Saturday, January 24, 2009

Wacom Intuos Pen GP300E Disassembly

I went to use my Intuos tablet and found out that my Wacom pen is f'd up, it acts like it is always in the "clicked" position, the tip sensitivity still worked but it couldn't detect if the tip was being "clicked". The utility said that Button 1 was constantly ON, and only when I rapped it on the side would it flicker off just to come back on. So... $50 bucks for a replacement? I might as well try to fix it myself...

Sooo I wrangled and pushed and pried to no avail, then... I bent more and more and more and... Snap!

Damn, there was a long circuit board in there that snapped with the plastic housing.

Anyway, this is how it should have slid apart, maybe if you pushed on the eraser end to help a bit it may come out easier. I really did try pulling the thing apart, just not hard enough I guess.

Update from commenter [alcomposer]:  "When I took mine apart, I simply held it with both hands, and pushed my thumbs together and slowly pulled it apart."



My hope is that somebody will stumble on this page if they are trying to get their stylus pen apart and do it the right way.



Update from commenter [Chad von Nau]:

Thanks to everyone on here who posted tips, I wouldn't have been able to take my pen apart otherwise. Here's what it looks like disassembled with the circuit board in one piece:


I had the same problem where the pen was always registering a click. Thwacking it on my palm would fix it temporarily and eraser side still worked fine, so I knew it had to be something with the pen. It took me a few hours to get it apart. I started with full strength two handed pulling. I also tried pressing my thumbs against each other like alcomposer suggested. What seemed to work best was moderate strength pulling while _gently_ rocking back and forth. While I was doing this, I kept hearing worrisome clicking/cracking noises, but it was OK in the end.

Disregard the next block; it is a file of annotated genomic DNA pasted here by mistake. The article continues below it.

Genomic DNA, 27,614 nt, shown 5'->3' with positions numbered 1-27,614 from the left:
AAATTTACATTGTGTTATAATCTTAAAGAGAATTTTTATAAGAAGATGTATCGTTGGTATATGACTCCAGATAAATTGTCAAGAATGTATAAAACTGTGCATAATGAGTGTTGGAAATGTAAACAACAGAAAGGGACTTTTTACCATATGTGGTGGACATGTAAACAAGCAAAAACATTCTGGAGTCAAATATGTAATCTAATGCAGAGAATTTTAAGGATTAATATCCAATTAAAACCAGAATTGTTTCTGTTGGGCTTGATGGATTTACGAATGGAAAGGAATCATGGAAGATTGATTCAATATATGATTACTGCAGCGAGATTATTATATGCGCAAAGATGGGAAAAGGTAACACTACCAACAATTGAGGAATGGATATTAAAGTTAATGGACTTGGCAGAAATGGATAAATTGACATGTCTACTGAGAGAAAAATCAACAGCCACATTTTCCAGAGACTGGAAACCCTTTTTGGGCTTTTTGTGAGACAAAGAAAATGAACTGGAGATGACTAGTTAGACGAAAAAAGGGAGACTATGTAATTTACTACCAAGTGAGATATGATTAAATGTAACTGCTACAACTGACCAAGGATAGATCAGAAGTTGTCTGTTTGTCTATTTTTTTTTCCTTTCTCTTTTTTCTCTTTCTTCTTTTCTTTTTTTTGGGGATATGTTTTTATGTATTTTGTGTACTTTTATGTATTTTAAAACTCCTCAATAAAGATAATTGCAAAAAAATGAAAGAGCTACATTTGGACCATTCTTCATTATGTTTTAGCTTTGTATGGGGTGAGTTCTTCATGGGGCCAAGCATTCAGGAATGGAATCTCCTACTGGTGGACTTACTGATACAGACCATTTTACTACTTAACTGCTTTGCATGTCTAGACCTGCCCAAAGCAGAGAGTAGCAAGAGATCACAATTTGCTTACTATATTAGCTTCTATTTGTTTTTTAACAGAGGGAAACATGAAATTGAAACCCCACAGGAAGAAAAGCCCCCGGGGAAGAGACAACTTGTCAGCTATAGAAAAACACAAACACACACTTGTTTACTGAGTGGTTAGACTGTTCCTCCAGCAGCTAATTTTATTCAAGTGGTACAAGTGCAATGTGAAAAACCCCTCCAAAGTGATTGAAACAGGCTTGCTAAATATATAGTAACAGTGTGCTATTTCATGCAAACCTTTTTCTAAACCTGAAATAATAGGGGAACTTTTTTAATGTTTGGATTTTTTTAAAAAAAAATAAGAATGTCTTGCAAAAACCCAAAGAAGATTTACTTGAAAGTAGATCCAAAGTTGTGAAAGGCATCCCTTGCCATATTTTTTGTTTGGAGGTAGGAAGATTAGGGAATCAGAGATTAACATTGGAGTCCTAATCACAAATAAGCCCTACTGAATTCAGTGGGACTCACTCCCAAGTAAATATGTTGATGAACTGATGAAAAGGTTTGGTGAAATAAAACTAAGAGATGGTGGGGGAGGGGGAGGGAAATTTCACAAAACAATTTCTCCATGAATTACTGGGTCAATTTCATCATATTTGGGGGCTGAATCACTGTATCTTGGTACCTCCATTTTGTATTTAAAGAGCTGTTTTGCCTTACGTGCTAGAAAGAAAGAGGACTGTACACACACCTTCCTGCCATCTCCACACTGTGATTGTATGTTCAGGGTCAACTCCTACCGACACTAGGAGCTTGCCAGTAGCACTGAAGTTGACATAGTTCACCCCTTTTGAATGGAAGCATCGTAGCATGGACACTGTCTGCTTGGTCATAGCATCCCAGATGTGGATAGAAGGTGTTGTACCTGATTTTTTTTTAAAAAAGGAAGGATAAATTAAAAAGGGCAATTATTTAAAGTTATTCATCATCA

Once I got it open, I pulled the nib out and gently took the magnet out of its cradle. I swabbed the inside with rubbing alcohol on the tip of a paper towel. Then I put the nib in without the magnet and spun it around so that its receiver assembly also spun around. There was less resistance after a few rotations, so I think I was able to unstick something with that.

Putting it back together was easy enough except for the eraser spring. You can see how small it is in the top right of the photo. Searching for that on my carpeted floor added an hour to the process.

The pen seems OK now. If the problem returns, I have one last idea. The pen has two nib receiver assemblies, one for the pen and one for the eraser. They are the yellow parts in the photo. I suspect that swapping these would move the perma-click problem to the eraser end, which is less critical for me. I was unable to get them out when I tried this time, and they have what look like rather breakable plastic clips, so I hope I don't have to try it.

---